While you adjust to your new glasses, watching the ground while you walk can make you feel nauseous and uncertain on your feet. So keep your eyes up while you walk.
Avoid looking at things that make you feel uncomfortable unless you have a specific reason to do so. Keeping your eyes only on those things that you can look at comfortably will help you through the adjustment period.
5. Hold the Railing When Navigating Stairs
Stairs can be especially tricky for people who are new to progressive bifocals. When looking down, you may glance through the wrong part of your glasses to see that your feet and the stairs are fuzzy. This can be disorienting and may even lead to a fall.
Always hold onto the railing when walking on a staircase for the first few weeks with your new glasses. This measure can prevent you from falling if you do become confused or disoriented.
6. Hold Reading Material at the Right Distance
Your progressive bifocals are meant to correct your vision when you read from a certain distance. Hold papers, books, and screens about 16 to 18 inches from your face, and look at them through the bottom of your glasses.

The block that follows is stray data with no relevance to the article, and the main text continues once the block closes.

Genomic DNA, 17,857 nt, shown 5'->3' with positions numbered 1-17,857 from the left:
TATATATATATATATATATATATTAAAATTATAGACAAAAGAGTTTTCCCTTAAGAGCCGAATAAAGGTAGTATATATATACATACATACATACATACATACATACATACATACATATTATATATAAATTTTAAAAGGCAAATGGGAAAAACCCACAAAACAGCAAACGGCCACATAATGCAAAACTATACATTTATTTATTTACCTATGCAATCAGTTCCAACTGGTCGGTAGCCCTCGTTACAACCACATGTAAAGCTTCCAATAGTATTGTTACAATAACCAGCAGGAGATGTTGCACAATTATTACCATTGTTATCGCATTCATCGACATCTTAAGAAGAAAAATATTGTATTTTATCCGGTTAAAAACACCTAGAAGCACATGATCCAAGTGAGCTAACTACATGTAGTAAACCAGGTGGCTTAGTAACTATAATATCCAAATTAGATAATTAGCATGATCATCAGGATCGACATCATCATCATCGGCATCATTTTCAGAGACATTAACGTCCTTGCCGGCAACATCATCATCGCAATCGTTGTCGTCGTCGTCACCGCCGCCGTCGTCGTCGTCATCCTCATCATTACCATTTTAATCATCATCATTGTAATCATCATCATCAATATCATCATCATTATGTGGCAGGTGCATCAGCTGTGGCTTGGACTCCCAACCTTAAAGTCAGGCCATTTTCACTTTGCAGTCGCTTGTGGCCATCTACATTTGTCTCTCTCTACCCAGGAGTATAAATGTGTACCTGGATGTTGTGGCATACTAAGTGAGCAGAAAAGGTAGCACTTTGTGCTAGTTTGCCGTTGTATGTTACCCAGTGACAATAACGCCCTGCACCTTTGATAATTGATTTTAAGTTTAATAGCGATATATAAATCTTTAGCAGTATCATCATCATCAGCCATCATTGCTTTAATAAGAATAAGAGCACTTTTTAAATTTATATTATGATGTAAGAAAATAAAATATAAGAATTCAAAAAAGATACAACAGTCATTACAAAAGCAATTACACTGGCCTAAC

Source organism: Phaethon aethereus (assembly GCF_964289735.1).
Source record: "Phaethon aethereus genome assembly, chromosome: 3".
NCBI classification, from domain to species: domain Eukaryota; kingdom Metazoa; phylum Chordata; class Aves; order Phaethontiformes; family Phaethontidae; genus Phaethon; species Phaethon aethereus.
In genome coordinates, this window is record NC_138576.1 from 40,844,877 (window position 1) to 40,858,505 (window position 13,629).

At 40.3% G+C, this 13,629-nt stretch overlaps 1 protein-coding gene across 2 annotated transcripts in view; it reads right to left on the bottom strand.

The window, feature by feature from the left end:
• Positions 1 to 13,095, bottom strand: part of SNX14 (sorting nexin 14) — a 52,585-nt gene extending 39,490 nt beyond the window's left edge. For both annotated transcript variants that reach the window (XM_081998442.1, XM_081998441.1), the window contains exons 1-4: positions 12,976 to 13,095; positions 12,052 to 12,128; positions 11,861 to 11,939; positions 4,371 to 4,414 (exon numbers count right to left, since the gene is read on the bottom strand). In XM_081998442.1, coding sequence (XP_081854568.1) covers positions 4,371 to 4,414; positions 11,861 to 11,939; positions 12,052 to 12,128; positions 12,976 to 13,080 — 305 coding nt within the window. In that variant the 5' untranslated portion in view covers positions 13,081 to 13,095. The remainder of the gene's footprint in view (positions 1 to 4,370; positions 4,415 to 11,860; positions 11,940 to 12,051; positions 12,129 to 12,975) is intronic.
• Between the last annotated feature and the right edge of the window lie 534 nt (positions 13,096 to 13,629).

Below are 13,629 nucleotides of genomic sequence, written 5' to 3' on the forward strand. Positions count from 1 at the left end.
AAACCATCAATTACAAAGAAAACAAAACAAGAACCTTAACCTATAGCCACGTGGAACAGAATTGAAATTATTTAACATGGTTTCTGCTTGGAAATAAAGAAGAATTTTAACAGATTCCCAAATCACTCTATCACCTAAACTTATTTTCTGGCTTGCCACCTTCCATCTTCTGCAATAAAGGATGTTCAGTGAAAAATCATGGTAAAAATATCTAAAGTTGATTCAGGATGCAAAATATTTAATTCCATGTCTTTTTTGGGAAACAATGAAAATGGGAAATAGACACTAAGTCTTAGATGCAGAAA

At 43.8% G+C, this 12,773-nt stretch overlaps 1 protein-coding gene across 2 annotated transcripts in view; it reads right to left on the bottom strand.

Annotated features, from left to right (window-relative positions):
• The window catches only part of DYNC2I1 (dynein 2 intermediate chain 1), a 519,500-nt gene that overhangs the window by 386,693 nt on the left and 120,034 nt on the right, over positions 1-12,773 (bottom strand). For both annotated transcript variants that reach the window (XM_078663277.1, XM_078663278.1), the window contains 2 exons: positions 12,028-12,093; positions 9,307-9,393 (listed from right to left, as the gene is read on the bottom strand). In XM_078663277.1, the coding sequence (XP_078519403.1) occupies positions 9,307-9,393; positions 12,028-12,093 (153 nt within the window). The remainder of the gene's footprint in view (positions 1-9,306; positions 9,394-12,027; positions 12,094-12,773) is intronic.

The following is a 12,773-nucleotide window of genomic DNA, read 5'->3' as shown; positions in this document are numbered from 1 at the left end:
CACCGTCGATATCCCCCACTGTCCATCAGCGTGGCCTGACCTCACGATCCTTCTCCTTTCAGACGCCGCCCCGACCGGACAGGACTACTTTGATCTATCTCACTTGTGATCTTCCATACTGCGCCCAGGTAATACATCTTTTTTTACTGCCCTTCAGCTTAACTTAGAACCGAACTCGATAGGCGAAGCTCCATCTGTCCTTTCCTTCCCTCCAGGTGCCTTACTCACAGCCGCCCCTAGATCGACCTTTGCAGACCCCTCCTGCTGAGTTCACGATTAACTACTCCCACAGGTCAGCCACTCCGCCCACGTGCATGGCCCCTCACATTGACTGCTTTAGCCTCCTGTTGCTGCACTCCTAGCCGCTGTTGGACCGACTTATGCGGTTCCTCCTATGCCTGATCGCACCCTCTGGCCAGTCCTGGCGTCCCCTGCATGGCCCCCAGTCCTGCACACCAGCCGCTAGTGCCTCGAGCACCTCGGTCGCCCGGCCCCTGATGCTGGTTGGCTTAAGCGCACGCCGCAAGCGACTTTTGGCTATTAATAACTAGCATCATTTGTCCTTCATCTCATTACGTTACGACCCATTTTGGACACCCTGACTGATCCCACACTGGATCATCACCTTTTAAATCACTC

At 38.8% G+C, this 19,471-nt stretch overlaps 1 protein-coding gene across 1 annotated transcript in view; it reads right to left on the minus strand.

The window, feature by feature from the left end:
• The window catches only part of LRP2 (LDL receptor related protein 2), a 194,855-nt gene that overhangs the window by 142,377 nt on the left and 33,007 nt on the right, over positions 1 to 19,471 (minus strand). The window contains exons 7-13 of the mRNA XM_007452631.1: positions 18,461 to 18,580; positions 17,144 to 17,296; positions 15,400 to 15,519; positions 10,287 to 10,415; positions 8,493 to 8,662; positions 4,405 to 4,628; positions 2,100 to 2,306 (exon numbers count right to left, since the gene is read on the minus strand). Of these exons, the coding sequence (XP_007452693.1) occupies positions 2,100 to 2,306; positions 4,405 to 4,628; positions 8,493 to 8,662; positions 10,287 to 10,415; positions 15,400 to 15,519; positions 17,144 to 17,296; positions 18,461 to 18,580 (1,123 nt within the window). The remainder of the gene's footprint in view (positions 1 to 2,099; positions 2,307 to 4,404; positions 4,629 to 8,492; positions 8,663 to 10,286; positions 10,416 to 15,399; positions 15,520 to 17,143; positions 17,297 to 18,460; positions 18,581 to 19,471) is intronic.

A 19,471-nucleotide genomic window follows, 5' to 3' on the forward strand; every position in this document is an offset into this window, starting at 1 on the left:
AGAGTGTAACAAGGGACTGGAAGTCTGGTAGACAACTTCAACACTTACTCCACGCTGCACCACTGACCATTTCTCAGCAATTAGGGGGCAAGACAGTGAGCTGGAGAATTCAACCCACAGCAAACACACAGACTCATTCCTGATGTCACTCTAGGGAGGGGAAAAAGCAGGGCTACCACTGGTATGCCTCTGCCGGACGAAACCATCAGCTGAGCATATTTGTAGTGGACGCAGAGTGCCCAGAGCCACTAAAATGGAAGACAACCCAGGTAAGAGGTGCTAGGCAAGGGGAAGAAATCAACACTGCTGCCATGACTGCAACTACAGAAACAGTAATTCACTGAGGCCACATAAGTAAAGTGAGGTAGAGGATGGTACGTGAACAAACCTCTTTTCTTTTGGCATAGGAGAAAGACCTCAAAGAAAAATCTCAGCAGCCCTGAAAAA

If the words are unclear, adjust the location of the paper until the text is clear. If you have a hard time finding the sweet spot where text becomes clear through your progressive bifocal lenses, talk to your eye doctor.
7. Get Your Frames Professionally Adjusted
Before leaving the eye doctor with your new eyeglasses, have the frames adjusted by someone at the eye doctor's. Your glasses should feel comfortable on your face, without hugging the backs of your ears or the bridge of your nose too tightly.
Work With Your Eye Doctor for More Suggestions
Making the adjustment to progressive bifocals can take many days. Working with your eye doctor can help ensure that the transition is successful. At Family Eye Care, we're always happy to answer questions from patients who are new to progressive bifocals. To find out more about how you can make the adjustment, contact us today